Arsenal player ratings: Only two players deserve credit

Six losses in seven games (PL and CL) have gone beyond a statistical blip. With the quality of players in the squad this is unacceptable. Against West Bromwich it is indictment galore.

OSPINA : Terrible. Not in sync with the defense.

BELLERIN: Hardworker, but his whole strength seems hinged on his speed only. He should improve his playing poise. Too one footed.

MUSTAFI: Great heart but too excitable particularly for a defender.. Why doesn’t he just concentrate on defending?

KOSIENLY: Not exactly same Kos. Still fine enough but looks like he is beginning to slow and also he is totally unable to organize his men.

MONREAL: The wrong side of 30 has started announcing itself.

XHAKA: No high press from West Brom suited his game. Composed distribution of passes. πŸ‘

RAMSEY: Hollywood would always elude him, until he learns how to play serious (tactically).

CHAMBERLAIN : All the ingridents are there but he needs to bring them nicely together by adding the use of space without the ball to his impressive repertoire.

WALCOTT: Now you see him, now you don’t. That’s not good enough for top flight.

WELBECK : Sits between two stools. Half a midfielder, half a striker. He should make up his mind. Sub role only for now as he is obviously still coming back.

SANCHEZ : Against a team sitting deep, putting him out wide is a misuse. Credit to him, he still made the best of that misuse. πŸ‘

TEAM : So poor without the ball that they are a pain to watch when the opponent are in possession.

WENGER : Is he defense blind? More pragmatism is demanded of him. Is it now too late in the day?

REST OF THE SEASON: We must keep fighting if not for any laurel at least for our pride!

By PE

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41 Responses to Arsenal player ratings: Only two players deserve credit

  1. TotalArsenal says:

    Fair review, PE, and all agreed. Welbeck and Walcott were clumsy and ineffective, and Rambo and Ox are just not reaching the level required at Arsenal. Also feel that Mustafi and Koz are too similar in defence, especially against the brutes teams. We need a new Sol Campbell.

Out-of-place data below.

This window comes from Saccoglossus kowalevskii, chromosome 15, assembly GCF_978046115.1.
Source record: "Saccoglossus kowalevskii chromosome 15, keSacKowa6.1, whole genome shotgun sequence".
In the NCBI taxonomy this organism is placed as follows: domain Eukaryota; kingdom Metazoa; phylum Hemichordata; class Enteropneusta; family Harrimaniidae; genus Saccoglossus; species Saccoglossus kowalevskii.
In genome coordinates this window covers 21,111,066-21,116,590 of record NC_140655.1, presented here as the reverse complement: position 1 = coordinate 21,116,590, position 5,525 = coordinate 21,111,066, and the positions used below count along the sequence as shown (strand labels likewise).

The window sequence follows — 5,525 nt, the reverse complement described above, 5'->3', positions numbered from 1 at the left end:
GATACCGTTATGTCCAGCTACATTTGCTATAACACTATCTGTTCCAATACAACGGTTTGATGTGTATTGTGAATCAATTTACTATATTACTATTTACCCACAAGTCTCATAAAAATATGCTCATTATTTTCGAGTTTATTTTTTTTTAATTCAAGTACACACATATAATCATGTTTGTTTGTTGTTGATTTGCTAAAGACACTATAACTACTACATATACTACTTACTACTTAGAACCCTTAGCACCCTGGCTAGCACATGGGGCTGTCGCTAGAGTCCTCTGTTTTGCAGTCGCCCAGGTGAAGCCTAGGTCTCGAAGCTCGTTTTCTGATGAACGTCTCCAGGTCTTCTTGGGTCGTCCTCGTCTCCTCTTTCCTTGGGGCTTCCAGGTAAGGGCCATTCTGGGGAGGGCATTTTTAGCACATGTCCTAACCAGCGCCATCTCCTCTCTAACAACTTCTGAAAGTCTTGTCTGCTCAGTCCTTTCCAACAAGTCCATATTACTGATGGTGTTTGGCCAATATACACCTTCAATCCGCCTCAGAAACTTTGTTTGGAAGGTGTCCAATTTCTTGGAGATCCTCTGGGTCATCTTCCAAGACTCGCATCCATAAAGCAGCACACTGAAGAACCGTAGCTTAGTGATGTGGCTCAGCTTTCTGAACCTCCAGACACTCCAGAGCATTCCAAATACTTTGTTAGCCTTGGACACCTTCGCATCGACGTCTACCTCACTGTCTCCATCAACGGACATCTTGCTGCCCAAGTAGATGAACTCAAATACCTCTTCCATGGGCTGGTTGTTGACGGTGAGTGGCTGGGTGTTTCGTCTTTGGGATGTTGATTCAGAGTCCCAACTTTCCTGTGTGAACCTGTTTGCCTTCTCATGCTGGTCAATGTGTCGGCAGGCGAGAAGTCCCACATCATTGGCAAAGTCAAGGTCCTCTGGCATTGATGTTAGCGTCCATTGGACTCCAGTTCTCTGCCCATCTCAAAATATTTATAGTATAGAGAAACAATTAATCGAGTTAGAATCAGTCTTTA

2. Goonereris says:

    Fair assessments all round and I agree, totally. I particularly like that someone else has noticed Bellerin’s limitations as well, which reduces his options when he is on the ball with opponents bearing down on him. He is also not all that, if you ask me; admittedly, he is just over 20years, but if you (wish to) earn a man’s pay, best you deliver a man’s performance.

    I still hurt and fear for us……

  3. Goonereris says:

    Maybe, an announcement should be made about Wenger, whether he is staying or going and for how long. I feel that will help get the players back on-side, one way or the other.

  4. Ogban says:

    Good review. Spot on comment on Xhaka . World class pass for Sanchez’s goal. Highlights the need for a truly defensive midfielder (not Coqelin please) in the team

  5. 17highburyterrace says:

    I think you’ve got the (narrative) ratings just about right, PE…Good job…

    I gotta admit that I feared the worst when I saw that Ozil was out and that Giroud only got a bench seat. It might also have been a match to rekindle the Mertesacker/Koscielny pairing but that was a never-in-a-million years kind of proposition if the tall defender couldn’t get in vs Liincoln City the week before. IMO, some bigger bodies might’ve helped at corners. The deliveries, however, were strong enough that it might not have…